Pan’s Labyrinth keeps opening doors because it fashioned a key from key characters that suggest there exists a secret royal bloodline in exile. Alice in Wonderland is employed. Mercedes dresses like Alice, and looks like the girl in the large canvas ‘The Last Audience of the Habsburgs’ who is a war orphan.
Mercedes becomes a war orphan whose drop of blood is needed to open a portal to a lost kingdom. When she enters that kingdom to behold her parents, the Emperor and Empress, she is wearing a dress full of roses.
All this is key to politics in America and the cultural warfare being waged by the evangelicals who need the Antichrist to come, so Jesus will come. The late Otto von Habsburg fits the bill because he was a strong proponent of the European Union. Evangelicals disguised themselves as Patriots, but have a vision where Jesus returns as the King of Jerusalem, enters the new temple on the mount the Jews have built, and raises his chosen ones into the sky.
The is a religious fantasy that surpasses anything that has come before it. Evangelicals are put in office when they show their loyalty to this vision. I have opposed this fairytale for twenty four years. Two days ago I had a dream that called me to Jerusalem. I believe I am the tetular King of Jerusalem
through my Rougemont ancestors.
Mercedes looks like a young Zita who never came to sit on her throne again.
Also: “When Franco’s regime was challenged in the late 1960s by members of Opus Dei and other reformer, Franco designated Prince Juan Carlos as king of Spain at the moment Franco died. It has been claimed that Franco initially invited Otto von Habsburg to become the new king, but Otto refused and recommended Juan Carlos. Franco, Juan Carlos, and Otto von Habsburg all were Knights of Malta”.
From early in World War II in 1940 to after the Allied invasion of France in 1944, Habsburg lived in Washington D.C., before returning to Europe to live in France, and then in Poecking, Germany after 1954.
Still, he was not allowed to return to Austria until 1966, five years after he officially renounced the crown. He later claimed to be baffled by the hostility and criticism he faced in his home country.
Despite his opposition to the Nazis, Habsburg was at times faulted at home for being too rightwing.
In 1961, Spanish dictator Francisco Franco offered to make him king of Spain after his own death. Habsburg declined, but later praised the fascist leader for helping refugees, calling him a “dictator of the south American type … not totalitarian like Hitler or Stalin.”
Otto von Habsburg saw the crumbling of the empire his family had ruled for centuries and emerged from its ashes as a champion of a united and democratic Europe.
The oldest son of Austria-Hungary’s last emperor fought Nazism and Soviet communism during his long decades of exile from his homeland, and was lionized by leaders across the continent as “a great European.”
Habsburg died Monday at age 98 in his villa in Poecking in southern Germany, where he had lived since the 1950s, with his seven children nearby, his spokeswoman Eva Demmerle told The Associated Press.
Habsburg used his influence in a vain struggle to keep the Nazis from annexing Austria before World War II, then campaigned for the opening of the Iron Curtain in the decades after the war.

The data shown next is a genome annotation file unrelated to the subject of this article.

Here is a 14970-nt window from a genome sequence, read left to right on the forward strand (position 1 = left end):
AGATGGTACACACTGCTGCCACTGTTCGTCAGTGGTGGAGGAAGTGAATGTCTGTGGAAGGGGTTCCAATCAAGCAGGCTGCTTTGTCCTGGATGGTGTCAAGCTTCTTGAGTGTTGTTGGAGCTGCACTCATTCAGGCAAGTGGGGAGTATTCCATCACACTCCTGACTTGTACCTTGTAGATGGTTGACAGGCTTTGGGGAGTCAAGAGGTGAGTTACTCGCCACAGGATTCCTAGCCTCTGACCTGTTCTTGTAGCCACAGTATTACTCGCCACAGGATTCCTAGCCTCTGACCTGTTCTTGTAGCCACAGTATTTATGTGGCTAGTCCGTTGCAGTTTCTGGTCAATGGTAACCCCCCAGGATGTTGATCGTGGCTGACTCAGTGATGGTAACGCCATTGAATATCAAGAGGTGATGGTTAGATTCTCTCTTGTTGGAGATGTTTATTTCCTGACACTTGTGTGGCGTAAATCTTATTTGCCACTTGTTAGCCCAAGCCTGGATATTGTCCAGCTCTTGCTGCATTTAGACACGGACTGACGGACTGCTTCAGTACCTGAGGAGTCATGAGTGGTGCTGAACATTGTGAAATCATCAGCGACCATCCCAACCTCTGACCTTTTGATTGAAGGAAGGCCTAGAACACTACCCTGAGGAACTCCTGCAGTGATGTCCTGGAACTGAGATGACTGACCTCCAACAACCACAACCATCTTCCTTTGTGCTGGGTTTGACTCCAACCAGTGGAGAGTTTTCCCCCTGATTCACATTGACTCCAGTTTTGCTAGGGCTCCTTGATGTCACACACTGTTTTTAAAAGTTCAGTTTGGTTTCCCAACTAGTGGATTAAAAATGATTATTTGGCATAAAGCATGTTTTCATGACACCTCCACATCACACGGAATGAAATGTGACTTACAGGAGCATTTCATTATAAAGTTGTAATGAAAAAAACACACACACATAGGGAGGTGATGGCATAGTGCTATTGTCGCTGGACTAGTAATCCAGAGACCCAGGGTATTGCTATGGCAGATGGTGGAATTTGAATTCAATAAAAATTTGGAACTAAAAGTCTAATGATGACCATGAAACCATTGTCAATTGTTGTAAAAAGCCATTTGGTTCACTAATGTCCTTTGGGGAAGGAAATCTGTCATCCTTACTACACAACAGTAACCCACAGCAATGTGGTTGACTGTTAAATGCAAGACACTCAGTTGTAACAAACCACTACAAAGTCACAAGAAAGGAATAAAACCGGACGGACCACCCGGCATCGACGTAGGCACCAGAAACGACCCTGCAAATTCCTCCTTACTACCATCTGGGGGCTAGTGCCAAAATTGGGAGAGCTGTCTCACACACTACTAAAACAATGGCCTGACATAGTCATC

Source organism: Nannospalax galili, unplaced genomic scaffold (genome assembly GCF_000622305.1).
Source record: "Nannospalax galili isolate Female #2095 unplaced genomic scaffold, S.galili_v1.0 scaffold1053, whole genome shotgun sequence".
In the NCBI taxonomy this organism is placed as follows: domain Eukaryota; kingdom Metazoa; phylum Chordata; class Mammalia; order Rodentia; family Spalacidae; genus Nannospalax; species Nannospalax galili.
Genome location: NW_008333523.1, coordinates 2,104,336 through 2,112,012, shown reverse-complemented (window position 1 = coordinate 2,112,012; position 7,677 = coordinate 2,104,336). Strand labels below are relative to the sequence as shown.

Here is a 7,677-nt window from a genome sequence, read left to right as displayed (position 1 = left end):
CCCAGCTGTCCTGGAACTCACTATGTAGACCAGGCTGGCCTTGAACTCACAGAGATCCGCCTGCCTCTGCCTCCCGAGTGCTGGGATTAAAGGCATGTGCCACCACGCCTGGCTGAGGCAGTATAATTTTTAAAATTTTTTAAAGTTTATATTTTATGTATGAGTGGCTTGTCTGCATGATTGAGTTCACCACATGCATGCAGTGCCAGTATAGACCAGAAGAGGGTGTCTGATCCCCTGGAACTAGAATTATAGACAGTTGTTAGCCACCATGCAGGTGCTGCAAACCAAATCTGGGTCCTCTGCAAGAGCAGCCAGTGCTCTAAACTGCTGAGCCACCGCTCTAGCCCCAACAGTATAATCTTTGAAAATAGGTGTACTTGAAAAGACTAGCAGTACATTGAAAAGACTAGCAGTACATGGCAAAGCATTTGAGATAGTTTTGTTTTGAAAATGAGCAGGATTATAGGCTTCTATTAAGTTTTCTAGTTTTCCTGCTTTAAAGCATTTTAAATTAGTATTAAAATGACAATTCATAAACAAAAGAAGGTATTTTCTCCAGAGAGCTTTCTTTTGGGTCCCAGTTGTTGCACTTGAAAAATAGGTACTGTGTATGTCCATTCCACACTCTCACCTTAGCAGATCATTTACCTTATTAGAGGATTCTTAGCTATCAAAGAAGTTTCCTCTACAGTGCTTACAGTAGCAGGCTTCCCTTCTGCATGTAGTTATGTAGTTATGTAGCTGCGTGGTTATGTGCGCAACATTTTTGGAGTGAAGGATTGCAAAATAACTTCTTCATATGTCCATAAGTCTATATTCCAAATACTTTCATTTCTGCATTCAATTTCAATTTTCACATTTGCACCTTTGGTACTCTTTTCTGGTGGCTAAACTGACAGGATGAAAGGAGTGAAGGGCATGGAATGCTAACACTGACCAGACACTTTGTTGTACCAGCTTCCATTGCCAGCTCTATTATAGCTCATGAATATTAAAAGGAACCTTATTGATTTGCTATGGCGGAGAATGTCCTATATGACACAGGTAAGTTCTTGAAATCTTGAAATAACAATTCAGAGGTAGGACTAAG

With the fall of the Berlin Wall, he used his seat in European Parliament to lobby for expanding the European Union to include former Eastern bloc nations.
In 1913, Kaiser Wilhelm of Germany tried to obtain the Spear before launching a war. He sent a letter to Habsburg Emperor Franz Joseph in Vienna, asking to borrow it, as well as the Crown of the Holy Roman Emperor, for an exhibition in Germany. His request was wisely denied. One year later, Franz Joseph’s nephew, Archduke Francis Ferdinand and his wife were assassinated on June 28, 1914. Franz Joseph declared WWI to avenge the death. He died in the middle of the war and Charles I took over. It was him who was forced to abdicate the throne in 1918, having lost the war.
The Habsburgs are not the only royal family to claim Jerusalem as their birthright. The Dukes of Savoy, who became the kings of Italy until 1946, appended it to their titles for centuries. So did—and do—the Spanish Bourbons, which means that Karl von Habsburg’s main rival for the throne of Jerusalem is King Juan Carlos of Spain.
In my book Holy War, I suggest that the eschatological obsessions of successive European kings were a major factor in launching the entire Age of Discovery. King Manuel of Portugal, the sponsor of Vasco da Gama, was not alone in fantasising about reconquering Jerusalem from Islam, installing himself as the Last Christian Emperor of legend, and ushering in the End Days of the earth. Still, half a millennium has passed since then, and the survival of a claim defunct for 800 years is a striking thing. It’s a reminder, perhaps, that the notion of a Christian rebirth in Jerusalem is deeply embedded in the chivalric code that still lends a kind of atavistic glamor to European nobility.
The claims attract little controversy. Conspiracy theorists darkly murmur about the Illuminati who rule the world and the pretenders’ supposed seats at the inner table. Staunch republicans scoff that the honorific is a mere cockade on the hat, an empty echo of long-lost grandeur. Yet the real question is surely why anyone in their right mind would want to be king of Jerusalem. Could there conceivably be a more posioned chalice?